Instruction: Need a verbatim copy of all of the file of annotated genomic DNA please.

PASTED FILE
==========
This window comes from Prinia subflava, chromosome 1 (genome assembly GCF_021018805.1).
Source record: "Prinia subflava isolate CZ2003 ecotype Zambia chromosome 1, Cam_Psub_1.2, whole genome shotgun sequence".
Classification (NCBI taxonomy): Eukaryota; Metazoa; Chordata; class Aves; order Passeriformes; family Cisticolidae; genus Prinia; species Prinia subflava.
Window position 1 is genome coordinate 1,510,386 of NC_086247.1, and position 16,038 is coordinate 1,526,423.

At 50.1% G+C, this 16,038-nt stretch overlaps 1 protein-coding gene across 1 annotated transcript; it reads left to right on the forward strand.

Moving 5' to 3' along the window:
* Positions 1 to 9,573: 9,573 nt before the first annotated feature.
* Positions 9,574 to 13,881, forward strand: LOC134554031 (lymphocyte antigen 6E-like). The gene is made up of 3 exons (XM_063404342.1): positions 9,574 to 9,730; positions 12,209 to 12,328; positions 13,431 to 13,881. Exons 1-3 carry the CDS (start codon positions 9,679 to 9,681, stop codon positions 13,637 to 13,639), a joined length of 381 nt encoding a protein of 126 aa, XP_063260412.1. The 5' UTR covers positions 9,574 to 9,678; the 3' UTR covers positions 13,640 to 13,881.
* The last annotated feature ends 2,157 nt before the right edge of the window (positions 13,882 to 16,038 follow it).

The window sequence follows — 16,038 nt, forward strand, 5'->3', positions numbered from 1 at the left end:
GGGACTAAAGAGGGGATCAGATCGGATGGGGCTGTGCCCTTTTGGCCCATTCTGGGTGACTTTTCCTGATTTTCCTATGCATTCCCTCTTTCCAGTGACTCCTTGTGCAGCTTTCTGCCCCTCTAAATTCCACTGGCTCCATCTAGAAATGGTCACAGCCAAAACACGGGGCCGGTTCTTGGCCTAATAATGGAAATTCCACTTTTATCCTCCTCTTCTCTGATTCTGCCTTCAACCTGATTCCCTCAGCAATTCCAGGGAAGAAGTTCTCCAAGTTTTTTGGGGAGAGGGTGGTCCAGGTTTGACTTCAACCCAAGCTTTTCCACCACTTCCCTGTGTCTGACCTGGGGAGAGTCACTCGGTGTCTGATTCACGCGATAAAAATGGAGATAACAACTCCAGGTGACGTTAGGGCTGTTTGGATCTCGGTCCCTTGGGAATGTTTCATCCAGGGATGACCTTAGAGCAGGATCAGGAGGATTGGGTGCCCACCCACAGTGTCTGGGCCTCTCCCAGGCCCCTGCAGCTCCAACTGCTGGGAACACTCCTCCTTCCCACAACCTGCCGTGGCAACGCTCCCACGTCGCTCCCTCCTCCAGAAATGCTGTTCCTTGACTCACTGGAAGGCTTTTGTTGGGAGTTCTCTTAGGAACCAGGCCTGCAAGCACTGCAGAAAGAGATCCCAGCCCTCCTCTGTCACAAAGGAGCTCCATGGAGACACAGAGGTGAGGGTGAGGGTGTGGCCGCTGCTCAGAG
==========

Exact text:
This window comes from Prinia subflava, chromosome 1 (genome assembly GCF_021018805.1).
Source record: "Prinia subflava isolate CZ2003 ecotype Zambia chromosome 1, Cam_Psub_1.2, whole genome shotgun sequence".
Classification (NCBI taxonomy): Eukaryota; Metazoa; Chordata; class Aves; order Passeriformes; family Cisticolidae; genus Prinia; species Prinia subflava.
Window position 1 is genome coordinate 1,510,386 of NC_086247.1, and position 16,038 is coordinate 1,526,423.

At 50.1% G+C, this 16,038-nt stretch overlaps 1 protein-coding gene across 1 annotated transcript; it reads left to right on the forward strand.

Moving 5' to 3' along the window:
* Positions 1 to 9,573: 9,573 nt before the first annotated feature.
* Positions 9,574 to 13,881, forward strand: LOC134554031 (lymphocyte antigen 6E-like). The gene is made up of 3 exons (XM_063404342.1): positions 9,574 to 9,730; positions 12,209 to 12,328; positions 13,431 to 13,881. Exons 1-3 carry the CDS (start codon positions 9,679 to 9,681, stop codon positions 13,637 to 13,639), a joined length of 381 nt encoding a protein of 126 aa, XP_063260412.1. The 5' UTR covers positions 9,574 to 9,678; the 3' UTR covers positions 13,640 to 13,881.
* The last annotated feature ends 2,157 nt before the right edge of the window (positions 13,882 to 16,038 follow it).

The window sequence follows — 16,038 nt, forward strand, 5'->3', positions numbered from 1 at the left end:
GGGACTAAAGAGGGGATCAGATCGGATGGGGCTGTGCCCTTTTGGCCCATTCTGGGTGACTTTTCCTGATTTTCCTATGCATTCCCTCTTTCCAGTGACTCCTTGTGCAGCTTTCTGCCCCTCTAAATTCCACTGGCTCCATCTAGAAATGGTCACAGCCAAAACACGGGGCCGGTTCTTGGCCTAATAATGGAAATTCCACTTTTATCCTCCTCTTCTCTGATTCTGCCTTCAACCTGATTCCCTCAGCAATTCCAGGGAAGAAGTTCTCCAAGTTTTTTGGGGAGAGGGTGGTCCAGGTTTGACTTCAACCCAAGCTTTTCCACCACTTCCCTGTGTCTGACCTGGGGAGAGTCACTCGGTGTCTGATTCACGCGATAAAAATGGAGATAACAACTCCAGGTGACGTTAGGGCTGTTTGGATCTCGGTCCCTTGGGAATGTTTCATCCAGGGATGACCTTAGAGCAGGATCAGGAGGATTGGGTGCCCACCCACAGTGTCTGGGCCTCTCCCAGGCCCCTGCAGCTCCAACTGCTGGGAACACTCCTCCTTCCCACAACCTGCCGTGGCAACGCTCCCACGTCGCTCCCTCCTCCAGAAATGCTGTTCCTTGACTCACTGGAAGGCTTTTGTTGGGAGTTCTCTTAGGAACCAGGCCTGCAAGCACTGCAGAAAGAGATCCCAGCCCTCCTCTGTCACAAAGGAGCTCCATGGAGACACAGAGGTGAGGGTGAGGGTGTGGCCGCTGCTCAGAG